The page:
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48 Figure 3 3 Activation of caspase 1 mediated pathway in C57BL/6.NOD -Aec1Aec2 be fore disease onset. A ) Caspase 1 activity was upregulated significantly in the SMX of C57BL/6.NOD Aec1Aec2 at 8 weeks. Experiments were performed in triplicate. **P<0.0 1 in comparison with C57BL/6. B ) Genes downstream of caspase 1 such as IL 1beta and IL 18 in the C57BL/6.NOD Aec1Aec2 mouse at 8 weeks were analyzed by RT -PCR. The C57BL/6.NOD Aec1Aec2 mice were positive for these genes whereas the SMX from other mouse strains showed either ne gative or weak expression (n=5 7 female mice). beta actin was used as a control for normalization. C) IL 18 protein expression was elevated in the saliva from C57BL/6.NOD Aec1Aec2 at 8 weeks by ELISA. Pooled saliva and sera were used for ELISA (n=5 female mice). *P<0.05 and **P<0.01 in comparison with the age -matched C57BL/6 mouse. IL, interleukin; RT-PCR, reverse transcription -polymerase chain reaction; SMX, submandibular glands; ELISA, enzyme linked immunosorbent assay.

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49 Figure 3 4 Increased epithelial cell death in the glands of disease -prone mice at 8 weeks and lack of direct colocalization of caspase 11 with TUNEL -positive cells. A) TUNEL staining was performed on the prediseased salivary glands; upper panel at times 10 and lower panel at times 40 ma gnifications. B) Percentages of TUNEL -positive cells are shown as a bar graph. For each mouse, three slides were evaluated for TUNEL positive cells, which were counted using a cell counter. C) Caspase 3 positive cells (yellow arrows in b) were colocalized with TUNEL -positive cells (red arrows). White arrows indicate caspase 11-positive cell. Magnification, times 40. NC, negative control; PC, positive control treated with nuclease; TUNEL, transferase -mediated dUTP biotin nick end labeling.

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50 Figure 3 5 Inhibition of apoptotic cell death of HSG cells by caspase 1 knockdown in THP 1 cells. A ) HSG cells were cultured in the absence or presence of LPS and/or IFN gamma -stimulated THP 1 cells. After removing culture media or stimulated THP 1 cells from the cultu re, apoptotic HSG cells were analyzed by TUNEL assays. For the caspase 1 inhibition study, siRNA to caspase 1 was transfected into THP 1 cells before stimulation with LPS and IFN -gamma and cocultured with HSG cells. B ) Percent TUNEL -positive cells were pre sented as a bar graph. The experiment was repeated three times fo r reproducibility (**P<0.01). C ) Knockdown efficiency of caspase 1 was compared with a housekeeping protein golgin97 by western blotting and depicted as a bar graph. The experiment was repeated twice and caspase 1 protein level was normalized to golgin97. HSG, human salivary gland; IFN, interferon; LPS, lipopolysaccharide; TUNEL, transferase -mediated dUTP biotin nick end labeling.

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51 Figure 3 6 Increased ASC and caspase 11 expression in RA W 264.7 macrophages in response to different conditions. A) Image of In -cell Western (ICW) fluorescent imaging of rabbit anti -ASC cell staining. Red fluorophore dye stained all cells within each well non -specifically. Green fluorophore dye stained molecule (s) of interest. B) Elevated ASC and caspase 11 in mouse macrophage cells by ICW depicted as a bar graph.

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52 Figure 3 7 Activation of ASC in RAW 264.7 cells by stimulation with pCpG A) Microscope images of RAW 264.7 cells stained with housekeeping gene beta actin (top row) and ASC (bottom row). After stimulating cells for 24 hours under non-stimulated (NS), LPS, nCpG, and pCpG conditions, cells were fixed and stained with rabbit anti -beta actin and rabbit anti -ASC antibodies respectively. Cells were th en treated with goat anti rabbit IgG conjugated with AlexaFluor488 antibody. Images were taken at 20X magnification. B) Normalized density values of ASC protein expression in cells was measure using Image J analysis software and is depicted as a bar graph. (*P<0.05, **P<0.01)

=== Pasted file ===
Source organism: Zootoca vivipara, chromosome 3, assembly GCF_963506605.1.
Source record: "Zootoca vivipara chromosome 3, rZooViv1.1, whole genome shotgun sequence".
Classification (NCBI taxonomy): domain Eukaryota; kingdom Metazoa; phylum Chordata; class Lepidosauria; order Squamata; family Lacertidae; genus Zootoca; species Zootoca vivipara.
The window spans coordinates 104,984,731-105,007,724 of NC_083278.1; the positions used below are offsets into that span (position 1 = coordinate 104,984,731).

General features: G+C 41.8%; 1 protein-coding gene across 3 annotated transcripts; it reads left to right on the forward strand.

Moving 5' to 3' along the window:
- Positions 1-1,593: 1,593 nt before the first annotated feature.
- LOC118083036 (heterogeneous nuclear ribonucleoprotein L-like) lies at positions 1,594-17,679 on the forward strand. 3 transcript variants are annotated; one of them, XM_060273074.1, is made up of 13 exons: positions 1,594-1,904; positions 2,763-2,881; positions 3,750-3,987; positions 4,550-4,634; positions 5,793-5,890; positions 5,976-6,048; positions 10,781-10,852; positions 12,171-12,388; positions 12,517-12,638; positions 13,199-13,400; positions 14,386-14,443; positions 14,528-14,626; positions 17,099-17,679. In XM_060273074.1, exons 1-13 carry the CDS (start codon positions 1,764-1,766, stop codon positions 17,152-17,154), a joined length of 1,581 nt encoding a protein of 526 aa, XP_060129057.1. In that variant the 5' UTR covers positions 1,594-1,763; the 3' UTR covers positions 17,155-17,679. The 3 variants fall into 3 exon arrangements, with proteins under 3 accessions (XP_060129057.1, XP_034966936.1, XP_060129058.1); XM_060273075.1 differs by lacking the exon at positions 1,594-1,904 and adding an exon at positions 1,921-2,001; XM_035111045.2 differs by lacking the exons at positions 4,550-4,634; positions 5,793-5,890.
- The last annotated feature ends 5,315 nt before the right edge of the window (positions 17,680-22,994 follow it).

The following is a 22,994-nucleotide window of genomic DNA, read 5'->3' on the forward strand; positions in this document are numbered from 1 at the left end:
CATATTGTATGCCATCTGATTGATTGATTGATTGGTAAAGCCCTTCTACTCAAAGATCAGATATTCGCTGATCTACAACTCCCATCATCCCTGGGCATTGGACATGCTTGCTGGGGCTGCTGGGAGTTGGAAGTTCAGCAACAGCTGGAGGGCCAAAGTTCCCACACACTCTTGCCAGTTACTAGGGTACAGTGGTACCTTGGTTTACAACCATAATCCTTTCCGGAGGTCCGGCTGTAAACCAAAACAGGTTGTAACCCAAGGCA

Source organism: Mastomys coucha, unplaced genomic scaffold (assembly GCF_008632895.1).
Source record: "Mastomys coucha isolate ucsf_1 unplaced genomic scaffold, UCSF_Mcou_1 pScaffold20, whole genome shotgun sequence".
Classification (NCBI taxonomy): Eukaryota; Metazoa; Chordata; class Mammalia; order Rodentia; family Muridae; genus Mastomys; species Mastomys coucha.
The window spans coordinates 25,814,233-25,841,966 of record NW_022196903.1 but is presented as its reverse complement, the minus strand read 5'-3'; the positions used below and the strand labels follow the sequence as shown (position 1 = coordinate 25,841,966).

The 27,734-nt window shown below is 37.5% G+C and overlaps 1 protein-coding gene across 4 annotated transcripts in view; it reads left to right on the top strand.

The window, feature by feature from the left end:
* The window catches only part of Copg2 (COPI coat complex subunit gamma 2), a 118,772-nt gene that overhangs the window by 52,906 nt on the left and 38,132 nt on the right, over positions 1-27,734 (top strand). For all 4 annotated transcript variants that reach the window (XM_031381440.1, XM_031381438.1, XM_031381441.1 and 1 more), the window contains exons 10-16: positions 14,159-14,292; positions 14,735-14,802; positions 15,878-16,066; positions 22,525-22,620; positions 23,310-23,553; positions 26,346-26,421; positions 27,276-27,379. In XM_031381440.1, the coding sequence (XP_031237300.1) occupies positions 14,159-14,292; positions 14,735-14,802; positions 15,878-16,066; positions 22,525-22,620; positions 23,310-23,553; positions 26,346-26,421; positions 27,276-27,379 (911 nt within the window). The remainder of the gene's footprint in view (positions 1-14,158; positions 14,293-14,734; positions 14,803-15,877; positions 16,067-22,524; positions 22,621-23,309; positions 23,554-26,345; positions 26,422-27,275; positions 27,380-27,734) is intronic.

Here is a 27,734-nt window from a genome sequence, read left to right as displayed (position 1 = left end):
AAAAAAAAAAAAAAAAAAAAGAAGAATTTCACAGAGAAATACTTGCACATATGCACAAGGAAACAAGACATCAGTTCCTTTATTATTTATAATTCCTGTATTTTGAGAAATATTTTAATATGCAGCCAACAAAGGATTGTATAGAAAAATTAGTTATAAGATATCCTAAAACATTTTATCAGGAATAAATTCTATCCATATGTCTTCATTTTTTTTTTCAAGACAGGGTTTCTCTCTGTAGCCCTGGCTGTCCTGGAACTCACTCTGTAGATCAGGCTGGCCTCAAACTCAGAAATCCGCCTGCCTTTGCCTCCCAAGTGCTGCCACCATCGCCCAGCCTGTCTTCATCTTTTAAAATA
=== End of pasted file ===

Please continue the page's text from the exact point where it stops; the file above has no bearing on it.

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53 Figure 3 8 Inhibition of TLR 9 (CpG DNA recognition) pathway via TLR -9 -siRNA knockdown in THP 1 cells A) THP 1 cells were cultured in the absence (mock) and presence of siRNA specific to TLR 9 or GAPDH, respectively. Knockdown efficiency of TLR 9 was compared to a housekeeping gene GAPDH by qPCR and is depicted as bar graphs. B) ASC gene expression of stimulated mock and TLR 9 siRNA transfected cells represented as a bar graph. Gene expression levels were normalized to the non -s timulated (NS) mock condition (**P <0.01, P <0.05).

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54 Figure 3 9 Schematic representation of the current working hypothesis. Inductive viral profile results in alterations in the target tissue through the activation of IFN -STAT and a subsequent inductio n of caspase 11. Upregulated caspase 1 activity produces mature IL 1beta and IL 18 from macrophages and dendritic cells, which may play a role in the activation of caspase 3 or induction of caspase 3 independent apoptotic factors in neighboring acinar and/ or ductal cells. Elevated pro -inflammatory cytokines in the SMX enhances IFN gamma production by epithelial cells, resulting in further activation of macrophages. Areas where further investigation is needed for confirmation are depicted with dotted lines ( that is, questions as to whether caspase 11 is a constituent of the NALP inflammasome or why IFN -gamma and consequently STAT 1 are upregulated in the SMX before disease onset). The assembled proteins (the inflammasome) in response to signal recognition by LRR of the NALP leads to the activation of caspase 1, depicted in the bracket. Our current findings are depicted in bold arrows. ASC, apoptosis associated speck like protein containing a caspaseactivating recruitment domain; DC, dendritic cells; IFN, inte rferon; IL, interleukin; LRR, leucine rich repeats; NALP, NACHT LRR and PYD containing proteins; SMX, submandibular glands; STAT 1, signal transducers and activators of transcription.

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61 BIOGRAPHICAL SKETCH Marievic Bulosan was born in Brooklyn, New York in July of 1983 and moved to Florida at the age of seven with aspirations to pursue a medical degree with specialization in dermatology and to start outreach clinics in third world countries. That dream went as far as her pre -med declaration during her freshman year at the University of Florida. Volunteer ing in the Department of Pathology in 2004 shifted her concentration to laboratory research, and she graduated in December 2006 with a Bachelor of Science in Microbiology and Cell Science. She became lab manager for Dr. Seunghee Cha in the Department of Oral and Maxillofacial Surgery and D iagnostic Sciences in June 2006 and was urged to pursue a Master s education. Marievic enrolled as a UF student once again in A ugust of 2007 in the Master s of Medical Science program through the College of Medicine. She was accepted into the joint degree pr ogram in July 2008 to complete an additional Master s degree in Educational Administration and Policy with hope to finish in May 2010. While she maintained lab proficiency among volunteers and staff, completed school coursework, and conducted experiments, Marievic co authored nine abstracts, eight posters, and four manuscripts in which she was primary author for one publication that is currently found in the Journal of Immunology and Cell Biology. Marievic also had the privilege of presenting her work for the International Association of Dental Research in Toronto, Canada in July 2008. Marievic aspires to become an administrator or director of instruction for community colleges or universities, focusing on improving student outcomes in professional schools. Her goal is to improve teacher accountability and efficacy and encourage professors to teach effectively not only in regards to science but in all course subjects. Later in life, she would like to teach science courses to high school students, to restart the cycle of inspiring students just as she

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62 had been inspired in the past to pursue careers in teaching. She also hopes one day to get married, start a family, and raise her children to have an eager passion for learning and teaching.